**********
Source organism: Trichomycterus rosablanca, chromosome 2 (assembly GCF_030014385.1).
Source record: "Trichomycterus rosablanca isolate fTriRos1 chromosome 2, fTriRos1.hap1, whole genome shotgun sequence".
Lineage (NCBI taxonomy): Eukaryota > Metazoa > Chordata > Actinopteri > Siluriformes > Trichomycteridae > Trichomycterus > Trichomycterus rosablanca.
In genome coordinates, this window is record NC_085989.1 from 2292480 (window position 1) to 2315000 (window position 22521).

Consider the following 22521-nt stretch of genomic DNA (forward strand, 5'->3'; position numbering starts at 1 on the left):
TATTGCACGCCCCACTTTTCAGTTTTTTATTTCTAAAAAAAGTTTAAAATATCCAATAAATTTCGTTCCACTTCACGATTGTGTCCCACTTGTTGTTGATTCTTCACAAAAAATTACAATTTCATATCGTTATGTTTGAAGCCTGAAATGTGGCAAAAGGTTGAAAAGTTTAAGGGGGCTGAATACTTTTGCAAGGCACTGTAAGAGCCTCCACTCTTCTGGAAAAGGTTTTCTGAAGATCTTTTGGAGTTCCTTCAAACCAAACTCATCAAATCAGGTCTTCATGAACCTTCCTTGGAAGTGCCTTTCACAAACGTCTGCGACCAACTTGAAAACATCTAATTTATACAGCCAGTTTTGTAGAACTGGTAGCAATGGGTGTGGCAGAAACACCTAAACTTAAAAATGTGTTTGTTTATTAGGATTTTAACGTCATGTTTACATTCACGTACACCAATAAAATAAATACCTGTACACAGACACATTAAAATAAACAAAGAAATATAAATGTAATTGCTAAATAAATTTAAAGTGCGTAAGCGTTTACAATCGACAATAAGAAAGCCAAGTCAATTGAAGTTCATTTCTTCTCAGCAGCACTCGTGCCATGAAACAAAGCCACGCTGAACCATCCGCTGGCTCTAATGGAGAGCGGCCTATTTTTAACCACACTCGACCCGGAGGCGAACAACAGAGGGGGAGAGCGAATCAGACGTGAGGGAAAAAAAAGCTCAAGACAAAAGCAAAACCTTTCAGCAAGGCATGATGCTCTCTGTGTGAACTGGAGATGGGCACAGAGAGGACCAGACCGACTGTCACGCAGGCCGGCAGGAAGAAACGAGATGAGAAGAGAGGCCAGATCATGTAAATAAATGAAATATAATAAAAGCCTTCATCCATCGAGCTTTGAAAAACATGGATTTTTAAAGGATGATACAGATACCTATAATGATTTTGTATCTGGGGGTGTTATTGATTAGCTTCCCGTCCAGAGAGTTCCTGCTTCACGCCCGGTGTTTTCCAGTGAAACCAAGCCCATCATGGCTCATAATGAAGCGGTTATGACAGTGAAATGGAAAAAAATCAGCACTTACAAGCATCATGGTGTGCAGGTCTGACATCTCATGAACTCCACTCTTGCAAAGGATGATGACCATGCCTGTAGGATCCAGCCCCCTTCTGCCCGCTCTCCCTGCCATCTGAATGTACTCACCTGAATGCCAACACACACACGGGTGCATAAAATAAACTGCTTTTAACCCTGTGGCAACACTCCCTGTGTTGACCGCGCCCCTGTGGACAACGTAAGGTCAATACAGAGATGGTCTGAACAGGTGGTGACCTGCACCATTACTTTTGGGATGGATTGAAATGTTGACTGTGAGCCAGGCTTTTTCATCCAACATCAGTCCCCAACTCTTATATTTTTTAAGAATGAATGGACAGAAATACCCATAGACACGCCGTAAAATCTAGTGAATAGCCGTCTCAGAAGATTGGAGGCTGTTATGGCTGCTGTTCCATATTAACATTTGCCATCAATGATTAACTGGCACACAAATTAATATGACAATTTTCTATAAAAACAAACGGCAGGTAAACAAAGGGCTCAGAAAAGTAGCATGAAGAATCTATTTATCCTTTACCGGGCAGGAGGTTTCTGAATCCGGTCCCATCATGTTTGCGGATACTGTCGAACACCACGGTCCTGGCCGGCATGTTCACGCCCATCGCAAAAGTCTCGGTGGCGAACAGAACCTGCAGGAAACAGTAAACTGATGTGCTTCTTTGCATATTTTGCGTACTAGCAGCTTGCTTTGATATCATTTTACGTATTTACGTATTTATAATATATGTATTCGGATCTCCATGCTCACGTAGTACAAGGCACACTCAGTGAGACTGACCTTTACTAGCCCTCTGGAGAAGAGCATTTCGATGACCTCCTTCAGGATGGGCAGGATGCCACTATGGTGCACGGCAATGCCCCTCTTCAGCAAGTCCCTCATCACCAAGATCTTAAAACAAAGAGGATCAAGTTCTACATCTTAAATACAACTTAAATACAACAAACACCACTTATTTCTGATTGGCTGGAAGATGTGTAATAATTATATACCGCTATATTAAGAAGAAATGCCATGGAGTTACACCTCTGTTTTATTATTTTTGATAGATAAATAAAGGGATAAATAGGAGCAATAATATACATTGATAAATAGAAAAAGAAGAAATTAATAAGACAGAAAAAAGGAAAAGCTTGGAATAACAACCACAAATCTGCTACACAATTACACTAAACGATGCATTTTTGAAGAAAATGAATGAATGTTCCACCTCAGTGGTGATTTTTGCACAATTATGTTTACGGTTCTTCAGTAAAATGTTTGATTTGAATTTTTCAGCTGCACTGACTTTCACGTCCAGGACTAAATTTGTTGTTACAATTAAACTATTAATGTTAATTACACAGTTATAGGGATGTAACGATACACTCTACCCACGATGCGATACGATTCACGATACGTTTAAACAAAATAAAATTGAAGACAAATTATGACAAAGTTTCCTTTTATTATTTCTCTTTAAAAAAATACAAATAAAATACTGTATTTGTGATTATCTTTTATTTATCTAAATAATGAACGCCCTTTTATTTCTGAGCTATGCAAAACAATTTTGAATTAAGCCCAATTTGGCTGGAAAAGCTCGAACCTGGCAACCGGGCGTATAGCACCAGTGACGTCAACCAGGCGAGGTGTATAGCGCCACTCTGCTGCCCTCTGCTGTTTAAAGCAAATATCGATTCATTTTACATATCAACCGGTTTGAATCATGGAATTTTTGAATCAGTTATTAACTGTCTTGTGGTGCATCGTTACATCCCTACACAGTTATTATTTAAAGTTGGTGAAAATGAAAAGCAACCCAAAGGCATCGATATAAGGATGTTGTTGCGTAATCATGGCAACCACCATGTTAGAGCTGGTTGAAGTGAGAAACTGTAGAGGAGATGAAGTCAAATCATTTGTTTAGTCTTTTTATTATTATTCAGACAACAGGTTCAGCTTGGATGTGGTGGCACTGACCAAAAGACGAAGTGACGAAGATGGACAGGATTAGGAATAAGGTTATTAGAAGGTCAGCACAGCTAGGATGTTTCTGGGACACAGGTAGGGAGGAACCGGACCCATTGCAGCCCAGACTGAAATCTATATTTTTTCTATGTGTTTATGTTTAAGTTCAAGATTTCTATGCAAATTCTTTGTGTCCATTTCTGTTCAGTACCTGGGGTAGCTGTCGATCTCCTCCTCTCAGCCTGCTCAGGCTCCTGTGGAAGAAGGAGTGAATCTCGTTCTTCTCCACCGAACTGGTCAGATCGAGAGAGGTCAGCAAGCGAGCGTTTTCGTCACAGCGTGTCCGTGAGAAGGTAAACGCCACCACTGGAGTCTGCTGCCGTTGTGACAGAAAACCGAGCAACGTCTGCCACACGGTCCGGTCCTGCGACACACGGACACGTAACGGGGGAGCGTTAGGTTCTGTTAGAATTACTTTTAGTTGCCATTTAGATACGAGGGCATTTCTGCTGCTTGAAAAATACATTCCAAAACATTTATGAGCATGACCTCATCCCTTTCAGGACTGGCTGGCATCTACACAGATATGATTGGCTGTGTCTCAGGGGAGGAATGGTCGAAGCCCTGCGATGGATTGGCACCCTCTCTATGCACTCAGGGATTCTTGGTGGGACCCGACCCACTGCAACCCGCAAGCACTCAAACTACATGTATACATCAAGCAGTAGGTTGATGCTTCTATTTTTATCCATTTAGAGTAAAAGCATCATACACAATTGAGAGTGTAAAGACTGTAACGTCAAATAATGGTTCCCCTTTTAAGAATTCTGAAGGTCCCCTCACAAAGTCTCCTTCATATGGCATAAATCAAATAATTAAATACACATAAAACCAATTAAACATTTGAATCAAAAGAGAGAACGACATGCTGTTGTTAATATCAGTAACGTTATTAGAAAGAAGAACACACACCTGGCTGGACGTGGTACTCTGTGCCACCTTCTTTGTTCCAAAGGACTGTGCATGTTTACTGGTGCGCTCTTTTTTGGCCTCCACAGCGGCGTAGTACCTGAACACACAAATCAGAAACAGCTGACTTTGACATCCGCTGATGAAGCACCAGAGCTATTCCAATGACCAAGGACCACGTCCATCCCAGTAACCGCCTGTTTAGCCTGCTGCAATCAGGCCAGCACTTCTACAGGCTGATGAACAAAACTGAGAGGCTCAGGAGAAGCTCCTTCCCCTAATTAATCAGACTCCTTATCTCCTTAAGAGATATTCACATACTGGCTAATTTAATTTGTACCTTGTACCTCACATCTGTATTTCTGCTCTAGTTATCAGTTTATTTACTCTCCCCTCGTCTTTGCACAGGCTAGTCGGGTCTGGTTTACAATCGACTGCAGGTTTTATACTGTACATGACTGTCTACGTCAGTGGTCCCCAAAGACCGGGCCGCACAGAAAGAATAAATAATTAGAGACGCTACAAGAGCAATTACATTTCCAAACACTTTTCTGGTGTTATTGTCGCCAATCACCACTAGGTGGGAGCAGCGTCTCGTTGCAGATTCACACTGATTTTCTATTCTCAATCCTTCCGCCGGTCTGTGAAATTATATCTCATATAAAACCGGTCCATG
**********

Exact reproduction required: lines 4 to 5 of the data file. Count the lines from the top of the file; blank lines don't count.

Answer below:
In genome coordinates, this window is record NC_085989.1 from 2292480 (window position 1) to 2315000 (window position 22521).

Consider the following 22521-nt stretch of genomic DNA (forward strand, 5'->3'; position numbering starts at 1 on the left):